Tuesday, June 7, 2016

Tetra just keeps swallowing Restonians' money.

As RestonNow reported, two weeks ago RA CEO Cate Fulkerson told the RA Board of Directors that renovations for the interior of the Tetra building were more than $428,000 over the budget used to sell the Tetra purchase to Restonians in last year’s referendum, nearly tripling the original $259,000 budget allocated for that purpose.   

To add fuel to the costly fire, the RA Board of Directors moved forward approving a $430,000 Tetra budget increase without examining causes or remedies, other budgetary shortfalls, future spending requirements, or likely cost recovery, much less holding those accountable who were responsible for the inaccuracies leading to this gross cost overrun.  

Unfortunately, a more thorough cash flow analysis shows the hole is much deeper than so far reported by RA (and we still lack significant cost information).  For those of you who don’t want to read all 2,000 words of this post, here are the key points:

  •  Not counting the Tetra subsidy of $275,000 for external repairs, the Tetra budget will be $624,640 over budget by year-end.  That’s $28-$30 per RA household; not an absence of impact on assessment fees as reported in RA’s Pro Forma Financial statement in RA’s referendum marketing  Property Purchase Fact Sheet” no matter how cleverly disguised by cuts elsewhere in RA spending.
  • As a result, the entire Tetra effort will be in the hole more than $562,000 by year-end versus the Pro Forma Financial statement’s prospective surplus of more than $208,000. 
  • Still uncompleted repairs, particularly improvements to Tetra’s grounds, and the need for new furnishings will add to the growing cost next year and beyond.
  • By the end of 2020—the final date presented in RA’s Pro Forma Financial in the Voter’s Guide—RA will probably be more than one-million dollars in the hole, costing Restonians $40-$50 per household instead of the $10-$12 projected by RA.
  • Beyond that timeframe, a published pre-referendum analysis showed that RA will not operate Tetra in the black until 2048 using RA’s own assumptions and other conservative ones the beyond 2020 endpoint of RA’s Pro Forma Financial statement.
  • In fact, it is unlikely Tetra will ever be profitable given RA’s track record of recovering less than 27% of the costs on all the other facilities it operates from swimming pools to the Nature House.  Our assessment fees pay the other 73% of those costs.
  • An independent, realistic, and thorough re-examination of Tetra’s costs and prospects should be conducted by some entity other than RA and, until that is completed, work on Tetra should stop.
  • Such an examination would probably conclude that the most cost-effective way to cope with this situation is to tear down the building and turn it into a nature area—even if we would still be paying off a promissory note.
Now on to the many ugly details.

As shown in spreadsheet appended to this post (including explanatory notes) based on official RA reports, the Tetragate budget through this year is more than $624,640 over budget, not the $428,000 RA reported to the Board two weeks ago.  That’s a cost of $28-$30 per RA household, not the no impact forecast of the RA Pro Forma Financial statement.  Half of that nearly $200,000 extra expense is the $100,000 in Tetra rental income budgeted for 2016 that disappeared with the previous Tetra property owners in December.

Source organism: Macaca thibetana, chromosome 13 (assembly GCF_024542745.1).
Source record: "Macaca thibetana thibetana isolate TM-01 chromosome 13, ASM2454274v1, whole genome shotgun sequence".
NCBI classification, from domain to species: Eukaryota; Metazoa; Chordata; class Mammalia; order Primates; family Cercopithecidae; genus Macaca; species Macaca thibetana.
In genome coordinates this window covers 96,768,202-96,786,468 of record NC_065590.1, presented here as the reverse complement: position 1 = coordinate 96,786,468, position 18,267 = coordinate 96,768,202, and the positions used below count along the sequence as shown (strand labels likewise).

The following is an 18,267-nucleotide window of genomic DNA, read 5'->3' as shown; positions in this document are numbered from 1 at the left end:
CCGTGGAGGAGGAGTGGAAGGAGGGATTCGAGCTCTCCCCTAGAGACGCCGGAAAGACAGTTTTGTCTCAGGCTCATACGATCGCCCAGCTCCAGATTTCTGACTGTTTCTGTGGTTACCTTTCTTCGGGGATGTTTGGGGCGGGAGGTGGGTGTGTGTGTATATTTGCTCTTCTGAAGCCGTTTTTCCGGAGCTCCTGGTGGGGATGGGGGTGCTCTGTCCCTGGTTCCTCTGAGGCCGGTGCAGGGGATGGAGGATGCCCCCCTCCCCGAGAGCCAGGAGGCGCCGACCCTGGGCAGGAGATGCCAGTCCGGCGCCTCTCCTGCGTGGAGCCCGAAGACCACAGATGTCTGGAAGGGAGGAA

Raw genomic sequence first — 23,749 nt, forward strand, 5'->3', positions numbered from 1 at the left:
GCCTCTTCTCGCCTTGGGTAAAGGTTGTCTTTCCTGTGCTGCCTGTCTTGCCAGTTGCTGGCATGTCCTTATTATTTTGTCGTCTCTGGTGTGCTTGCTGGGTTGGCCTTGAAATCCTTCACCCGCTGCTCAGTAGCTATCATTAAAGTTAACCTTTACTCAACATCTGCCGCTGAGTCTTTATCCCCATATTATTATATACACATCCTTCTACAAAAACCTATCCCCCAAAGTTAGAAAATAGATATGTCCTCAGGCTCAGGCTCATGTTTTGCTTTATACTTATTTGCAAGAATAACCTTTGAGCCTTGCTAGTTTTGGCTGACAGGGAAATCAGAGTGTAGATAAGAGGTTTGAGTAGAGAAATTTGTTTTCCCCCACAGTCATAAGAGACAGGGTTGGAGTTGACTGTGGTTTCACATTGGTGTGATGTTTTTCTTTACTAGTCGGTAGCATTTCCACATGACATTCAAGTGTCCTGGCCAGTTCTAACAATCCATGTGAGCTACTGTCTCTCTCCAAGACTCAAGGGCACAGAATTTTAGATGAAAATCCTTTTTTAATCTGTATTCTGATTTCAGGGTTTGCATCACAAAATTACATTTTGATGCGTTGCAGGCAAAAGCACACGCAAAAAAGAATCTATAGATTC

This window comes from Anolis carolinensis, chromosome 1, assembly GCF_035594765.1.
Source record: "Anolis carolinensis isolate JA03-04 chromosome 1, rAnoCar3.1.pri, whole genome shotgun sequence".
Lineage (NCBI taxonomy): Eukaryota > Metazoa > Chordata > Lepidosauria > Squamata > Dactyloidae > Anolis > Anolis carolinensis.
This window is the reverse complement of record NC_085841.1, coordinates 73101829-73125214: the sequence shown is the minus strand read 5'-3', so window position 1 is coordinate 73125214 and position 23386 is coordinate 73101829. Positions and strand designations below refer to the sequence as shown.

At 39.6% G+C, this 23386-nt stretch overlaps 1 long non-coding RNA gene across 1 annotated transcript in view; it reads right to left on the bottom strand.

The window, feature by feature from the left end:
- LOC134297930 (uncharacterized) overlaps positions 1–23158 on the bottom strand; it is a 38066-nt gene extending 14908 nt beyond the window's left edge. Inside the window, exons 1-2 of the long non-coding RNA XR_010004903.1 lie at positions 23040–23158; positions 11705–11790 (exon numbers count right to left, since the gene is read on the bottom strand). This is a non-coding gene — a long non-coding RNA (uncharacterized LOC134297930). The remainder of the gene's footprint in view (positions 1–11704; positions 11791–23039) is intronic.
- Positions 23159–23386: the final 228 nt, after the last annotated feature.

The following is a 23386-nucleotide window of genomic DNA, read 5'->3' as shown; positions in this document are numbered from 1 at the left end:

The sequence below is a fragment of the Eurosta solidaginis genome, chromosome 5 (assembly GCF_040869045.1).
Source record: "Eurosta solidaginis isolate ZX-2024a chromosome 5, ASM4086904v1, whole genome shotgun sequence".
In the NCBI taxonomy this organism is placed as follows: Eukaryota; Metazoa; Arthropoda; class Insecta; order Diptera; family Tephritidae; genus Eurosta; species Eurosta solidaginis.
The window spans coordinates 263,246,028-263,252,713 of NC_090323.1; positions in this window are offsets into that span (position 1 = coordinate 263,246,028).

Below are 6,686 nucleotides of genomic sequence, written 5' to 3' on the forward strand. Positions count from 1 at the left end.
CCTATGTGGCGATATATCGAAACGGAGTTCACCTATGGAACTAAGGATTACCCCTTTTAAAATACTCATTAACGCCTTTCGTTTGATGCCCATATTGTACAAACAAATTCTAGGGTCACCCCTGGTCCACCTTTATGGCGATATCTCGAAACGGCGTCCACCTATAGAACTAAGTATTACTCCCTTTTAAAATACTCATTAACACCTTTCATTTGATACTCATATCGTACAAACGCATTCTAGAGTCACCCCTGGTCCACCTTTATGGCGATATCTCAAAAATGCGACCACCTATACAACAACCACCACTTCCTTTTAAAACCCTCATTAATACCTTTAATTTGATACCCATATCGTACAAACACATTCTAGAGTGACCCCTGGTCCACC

The rest of the added $200,000 overrun comes from bits and pieces large and small. 

The biggest chunk may be the “unbudgeted cost of $39,467” discovered in a footnote in the unaudited Fiscal Committee 2015 year-end report.  That “unbudgeted cost” may (or may not) include the $16,414 in loan costs and recordation taxes listed as “Acquisition Costs” in the Financial Pro Forma that was used to sell the Tetra deal and was a driver of RA’s 2015 and 2016 Tetra budgets. 

That’s an added loss of $23,035 unless, of course, the “unbudgeted costs” are in addition to the budgeted $16,414 in which case another $40,000 should be added to the overrun.  For the moment, we’ll give RA the benefit of the doubt.  Still, we wonder how much “unbudgeted” RA staff time and money was spent putting together the Voter’s Guide, including its outrageous Pro Forma Financial statement.

For no readily identifiable reason, real Tetra promissory note payments for 2015 appear to have been $15,000 (a month’s payment) greater than shown in the original Pro Forma Financials.  We just read the promissory note. 

The other cost overruns are just chump change with you and me being the chumps. 

The bottom line, as they say, is that instead of being $208,000 to the good by the end of this year as the RA Pro Forma Financials project, the Tetragate fiasco will put RA more than $562,000 in the hole—and the hole will get deeper in the future.

Even with one million dollars spent repairing Tetra by year-end, including Tetra’s $275,000 subsidy, the renovations will not be complete.  What about the property grounds?  An RA-prepared spreadsheet supporting the just approved $430,000 in additional capital expenditures includes an entry early this year of $11,000 for “Property Park Concept Planning.”  (For the record:  It is not clear that RA staff shared this spreadsheet with the Board.  It was not in the publicly-shared “packet” for the Board meeting two weeks ago.)  So we should have a plan soon to improve the grounds that already exceeds the total RA’s Pro Forma Financial originally allocated for a capital improvement of “$9K on initial grounds maintenance.” 

That’s real “initial grounds maintenance”—not a new “concept,” not a new “plan,” not a new “park” as stated in the RA spreadsheet.  As a WAG (the budget-building approach RA’s CEO said RA used in its Pro Forma Financial statement—waving a wet finger in the air), the actual grounds renovation could add another $50,000 - $100,000 to the overall cost of the Tetra property in the next year or so.  When will RA choose to disclose the projected cost of that exterior effort and other needed, but so far deferred and undisclosed, Tetragate costs?